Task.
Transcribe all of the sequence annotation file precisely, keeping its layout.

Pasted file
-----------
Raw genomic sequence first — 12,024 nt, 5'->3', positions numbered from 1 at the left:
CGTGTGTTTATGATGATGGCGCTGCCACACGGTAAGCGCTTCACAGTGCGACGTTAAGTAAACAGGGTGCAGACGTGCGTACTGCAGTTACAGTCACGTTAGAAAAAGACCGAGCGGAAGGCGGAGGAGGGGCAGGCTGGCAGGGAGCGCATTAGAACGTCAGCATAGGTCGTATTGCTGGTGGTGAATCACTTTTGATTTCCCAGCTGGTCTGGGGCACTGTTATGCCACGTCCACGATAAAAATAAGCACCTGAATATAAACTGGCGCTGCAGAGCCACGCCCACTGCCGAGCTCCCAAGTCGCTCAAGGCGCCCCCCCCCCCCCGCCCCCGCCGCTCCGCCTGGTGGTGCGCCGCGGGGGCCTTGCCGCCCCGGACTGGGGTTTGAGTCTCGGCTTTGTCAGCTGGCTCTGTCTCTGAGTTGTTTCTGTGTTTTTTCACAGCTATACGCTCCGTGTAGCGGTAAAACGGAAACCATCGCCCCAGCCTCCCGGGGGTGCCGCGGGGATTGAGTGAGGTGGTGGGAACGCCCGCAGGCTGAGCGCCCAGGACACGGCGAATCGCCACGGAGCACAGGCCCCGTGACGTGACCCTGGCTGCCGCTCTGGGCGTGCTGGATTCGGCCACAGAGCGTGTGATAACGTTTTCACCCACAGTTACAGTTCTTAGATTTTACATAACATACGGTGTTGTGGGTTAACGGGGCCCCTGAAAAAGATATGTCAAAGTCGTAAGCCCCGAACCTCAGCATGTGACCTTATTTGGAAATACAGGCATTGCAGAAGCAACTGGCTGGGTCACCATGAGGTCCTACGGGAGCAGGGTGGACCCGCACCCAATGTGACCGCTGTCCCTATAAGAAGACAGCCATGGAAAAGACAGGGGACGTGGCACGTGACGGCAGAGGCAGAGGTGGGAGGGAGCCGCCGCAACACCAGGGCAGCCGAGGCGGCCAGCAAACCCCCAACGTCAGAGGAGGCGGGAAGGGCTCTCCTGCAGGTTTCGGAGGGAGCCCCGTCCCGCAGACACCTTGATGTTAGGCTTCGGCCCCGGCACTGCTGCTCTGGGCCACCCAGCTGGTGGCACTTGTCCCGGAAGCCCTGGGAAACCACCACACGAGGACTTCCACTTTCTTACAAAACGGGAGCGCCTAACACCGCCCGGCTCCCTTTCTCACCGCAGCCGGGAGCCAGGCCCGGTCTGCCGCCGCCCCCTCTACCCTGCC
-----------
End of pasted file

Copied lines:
Raw genomic sequence first — 12,024 nt, 5'->3', positions numbered from 1 at the left:
CGTGTGTTTATGATGATGGCGCTGCCACACGGTAAGCGCTTCACAGTGCGACGTTAAGTAAACAGGGTGCAGACGTGCGTACTGCAGTTACAGTCACGTTAGAAAAAGACCGAGCGGAAGGCGGAGGAGGGGCAGGCTGGCAGGGAGCGCATTAGAACGTCAGCATAGGTCGTATTGCTGGTGGTGAATCACTTTTGATTTCCCAGCTGGTCTGGGGCACTGTTATGCCACGTCCACGATAAAAATAAGCACCTGAATATAAACTGGCGCTGCAGAGCCACGCCCACTGCCGAGCTCCCAAGTCGCTCAAGGCGCCCCCCCCCCCCCGCCCCCGCCGCTCCGCCTGGTGGTGCGCCGCGGGGGCCTTGCCGCCCCGGACTGGGGTTTGAGTCTCGGCTTTGTCAGCTGGCTCTGTCTCTGAGTTGTTTCTGTGTTTTTTCACAGCTATACGCTCCGTGTAGCGGTAAAACGGAAACCATCGCCCCAGCCTCCCGGGGGTGCCGCGGGGATTGAGTGAGGTGGTGGGAACGCCCGCAGGCTGAGCGCCCAGGACACGGCGAATCGCCACGGAGCACAGGCCCCGTGACGTGACCCTGGCTGCCGCTCTGGGCGTGCTGGATTCGGCCACAGAGCGTGTGATAACGTTTTCACCCACAGTTACAGTTCTTAGATTTTACATAACATACGGTGTTGTGGGTTAACGGGGCCCCTGAAAAAGATATGTCAAAGTCGTAAGCCCCGAACCTCAGCATGTGACCTTATTTGGAAATACAGGCATTGCAGAAGCAACTGGCTGGGTCACCATGAGGTCCTACGGGAGCAGGGTGGACCCGCACCCAATGTGACCGCTGTCCCTATAAGAAGACAGCCATGGAAAAGACAGGGGACGTGGCACGTGACGGCAGAGGCAGAGGTGGGAGGGAGCCGCCGCAACACCAGGGCAGCCGAGGCGGCCAGCAAACCCCCAACGTCAGAGGAGGCGGGAAGGGCTCTCCTGCAGGTTTCGGAGGGAGCCCCGTCCCGCAGACACCTTGATGTTAGGCTTCGGCCCCGGCACTGCTGCTCTGGGCCACCCAGCTGGTGGCACTTGTCCCGGAAGCCCTGGGAAACCACCACACGAGGACTTCCACTTTCTTACAAAACGGGAGCGCCTAACACCGCCCGGCTCCCTTTCTCACCGCAGCCGGGAGCCAGGCCCGGTCTGCCGCCGCCCCCTCTACCCTGCC